This is Biography Robert Nesta Marley was born on February 6, 1945, in the village of Rodhen Hall, St. Ann district, on Jamaica’s north coast. He is the fruit of the relationship between Norman Marley, a captain in the British army, and Cedella Booker, a Jamaican.
My father was white, my mother black, I’m in the middle, I’m nothing” – was his favourite answer when asked if he felt like a prophet or a liberator – “all I have is Jah. So I don’t speak for the liberation of whites or blacks, but for the creator’.
Some critics, including Stephen Davis, author of a biography, have argued that for many years Marley lived as an orphan and that this very condition is the key to understanding an uncommon poetic sensibility (in interviews, the singer has always been explicit about the negativity of his childhood).
I never had a father never met him, my mother made sacrifices to make me study. But I have no culture. Only inspiration. If I had been educated, I would also be a fool”; “My father was… like those stories you read, slave stories: the white man who takes the black woman and gets her pregnant”; “I never had a father and mother.
I grew up with the ghetto boys. From these words emerge two fundamental concepts of the Rasta creed: hatred towards Babylon – hell on earth, the white western world, the oppressive society as opposed to Ethiopia, the motherland that one day will welcome the people of Jah, the Rasta God – and towards the culture imposed by the regime.
It is in the Trenchtown ghetto, among the Israelites – as the inhabitants of the slums called themselves, identifying themselves with the twelve tribes of the Old Testament – that the young Marley cultivates his rebellion, even if music is not yet the instrument chosen to convey it.
When Marley discovered the provocative rock of Elvis Presley, the soul of Sam Cooke and Otis Redding and the country of Jim Reeves, he decided to make his own guitar. The improvised instrument remained a faithful friend until he met Peter Tosh, who owned an old, beat-up acoustic guitar. Marley, Tosh and Neville O’Riley Livingston formed the first nucleus of the ‘Wailers’ (meaning ‘those who complain’).
“I took the name from the Bible. Almost on every page there are stories of people complaining. And then, the children are always crying, as if they are demanding justice.” It is from this moment that Marley’s music enters into symbiosis with the history of the Jamaican people.
Bob Marley’s exodus at the head of Jah’s people started thanks to the flair of Chris Blackwell, founder of Island Records, the main reggae exporter in the world. To do this, the idea was to ‘westernise’ the sound with the use of guitars and rock flavours, just enough so as not to distort the message. Especially for Jamaicans, reggae is a style that aims to liberate the body and spirit.
The roots of reggae lie in the slavery of the people of Jamaica. When Christopher Columbus landed on the north coast of St. Ann on his second voyage to the New World, he was welcomed by the Arawak Indians, a peaceful people with a rich heritage of song and dance.
Bob Marley & The Wailers continued to expand their success, first with ‘Babylon By Bus’ (a recording of a concert in Paris), then with ‘Survival’. By the end of the seventies, Bob Marley And The Wailers were the most popular band on the world music scene, breaking records for record sales in Europe. Their new album, ‘Uprising’, entered every European chart.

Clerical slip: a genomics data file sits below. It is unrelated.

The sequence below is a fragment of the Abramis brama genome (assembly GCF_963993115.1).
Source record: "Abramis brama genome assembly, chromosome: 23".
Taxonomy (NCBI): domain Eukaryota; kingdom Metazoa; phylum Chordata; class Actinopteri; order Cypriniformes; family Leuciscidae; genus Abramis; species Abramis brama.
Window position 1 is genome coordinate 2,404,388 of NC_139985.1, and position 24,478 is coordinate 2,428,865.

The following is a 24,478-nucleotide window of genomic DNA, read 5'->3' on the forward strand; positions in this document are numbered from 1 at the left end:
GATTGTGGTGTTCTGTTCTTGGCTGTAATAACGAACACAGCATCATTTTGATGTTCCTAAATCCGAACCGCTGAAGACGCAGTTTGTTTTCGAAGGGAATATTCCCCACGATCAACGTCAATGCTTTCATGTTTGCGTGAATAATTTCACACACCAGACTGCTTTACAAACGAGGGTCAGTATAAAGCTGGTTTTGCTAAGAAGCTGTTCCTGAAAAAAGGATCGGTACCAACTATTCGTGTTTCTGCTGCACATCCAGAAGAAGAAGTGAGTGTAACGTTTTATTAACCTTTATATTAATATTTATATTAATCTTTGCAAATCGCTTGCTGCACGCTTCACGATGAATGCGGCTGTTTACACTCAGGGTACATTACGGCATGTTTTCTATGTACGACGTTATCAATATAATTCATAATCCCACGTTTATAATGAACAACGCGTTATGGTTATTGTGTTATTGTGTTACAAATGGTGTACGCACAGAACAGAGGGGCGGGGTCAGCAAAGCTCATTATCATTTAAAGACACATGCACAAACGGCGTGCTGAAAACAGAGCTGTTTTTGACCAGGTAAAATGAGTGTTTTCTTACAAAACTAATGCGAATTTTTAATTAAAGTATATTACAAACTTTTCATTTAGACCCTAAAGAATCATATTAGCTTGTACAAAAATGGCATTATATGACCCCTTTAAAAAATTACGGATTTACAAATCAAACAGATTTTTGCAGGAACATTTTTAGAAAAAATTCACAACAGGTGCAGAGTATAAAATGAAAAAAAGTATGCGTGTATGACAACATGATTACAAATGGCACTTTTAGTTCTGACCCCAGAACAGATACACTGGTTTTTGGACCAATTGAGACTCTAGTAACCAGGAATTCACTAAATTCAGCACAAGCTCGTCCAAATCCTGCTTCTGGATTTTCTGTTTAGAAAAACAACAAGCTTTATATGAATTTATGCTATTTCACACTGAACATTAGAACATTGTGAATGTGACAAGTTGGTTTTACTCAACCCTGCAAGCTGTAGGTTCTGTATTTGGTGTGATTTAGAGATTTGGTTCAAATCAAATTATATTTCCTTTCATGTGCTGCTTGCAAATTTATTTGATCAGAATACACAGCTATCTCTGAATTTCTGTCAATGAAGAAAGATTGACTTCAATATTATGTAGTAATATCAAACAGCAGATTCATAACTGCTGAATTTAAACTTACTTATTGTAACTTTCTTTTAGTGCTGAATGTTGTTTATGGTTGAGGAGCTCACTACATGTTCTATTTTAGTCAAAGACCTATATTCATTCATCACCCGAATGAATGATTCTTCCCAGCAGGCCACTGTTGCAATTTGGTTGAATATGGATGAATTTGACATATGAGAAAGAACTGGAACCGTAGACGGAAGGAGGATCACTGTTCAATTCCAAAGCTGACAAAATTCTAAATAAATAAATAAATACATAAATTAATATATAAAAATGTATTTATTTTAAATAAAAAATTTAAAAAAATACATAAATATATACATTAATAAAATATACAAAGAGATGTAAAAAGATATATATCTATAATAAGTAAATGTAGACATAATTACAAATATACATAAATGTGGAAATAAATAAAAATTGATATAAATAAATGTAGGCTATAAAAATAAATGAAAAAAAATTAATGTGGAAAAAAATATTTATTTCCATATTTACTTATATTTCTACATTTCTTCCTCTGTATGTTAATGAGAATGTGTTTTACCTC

However, Bob’s health was deteriorating and during a concert in New York, he almost fainted. The next morning, 21 September 1980, Bob went jogging with Skilly Cole in Central Park. Bob collapsed and was taken back to his hotel. A few days later it was discovered that Bob had a brain tumour and that, according to the doctors, he had no more than a month to live.
Rita Marley, his wife, wanted the tour to be cancelled, but Bob himself insisted very much to continue. So he gave a wonderful concert in Pittsburgh. But Rita couldn’t agree with Bob’s decision and on the 23rd of September the tour was definitely cancelled.
Bob was transported from Miami to the Memorial Sloan-Kettring Cancer Center in New York. There doctors diagnosed brain, lung and stomach cancer. Bob was transported back to Miami, where he was baptised Berhane Selassie in the Ethiopian Orthodox Church (a Christian church) on 4 November 1980.
Five days later, in a last desperate attempt to save his life, Bob was transported to a treatment centre in Germany. In the same German hospital Bob spent his 36th birthday. Three months later, on 11 May 1981, Bob died in a Miami hospital.
Bob Marley’s funeral in Jamaica on 21 May 1981 could be compared to the funeral of a king. Hundreds of thousands of people (including the Prime Minister and the leader of the opposition) attended the funeral. After the funeral, the body was taken to its birthplace, where it remains today in a mausoleum that has become a place of pilgrimage for people all over the world.
1976: Band of The Year according to Rolling Stone.
1981: Awarded the Jamaican Order of Merit.
1994: Inducted into the Rock and Roll Hall of Fame
2001: Inducted into the Hollywood Walk of Fame at 7080 Hollywood Boulevard.
2003: Legend inducted into Rolling Stone magazine’s 47th “500 Best Albums” list.
Rolling Stone” list.
2003: Catch a Fire placed 123rd in Rolling Stone magazine’s “Rolling Stone 500 Best Albums” list.
2003: Exodus placed 169th by Rolling Stone magazine in the “Rolling Stone 500 Best Albums” list
2003: Natty Dread placed 182nd in Rolling Stone magazine’s “Rolling Stone 500 Best Albums” list
2003: Burnin’ placed 319th in Rolling Stone magazine’s “Rolling Stone’s 500 Best Albums” list
2004: No Woman, No Cry placed 37th by Rolling Stone magazine in the “Rolling Stone 500 Best Songs” list
2004: Redemption Song placed 66th in Rolling Stone magazine’s “Rolling Stone’s 500 Best Songs” list
2004: Get Up, Stand Up ranked 296th in Rolling Stone magazine’s “Rolling Stone’s 500 Best Songs” list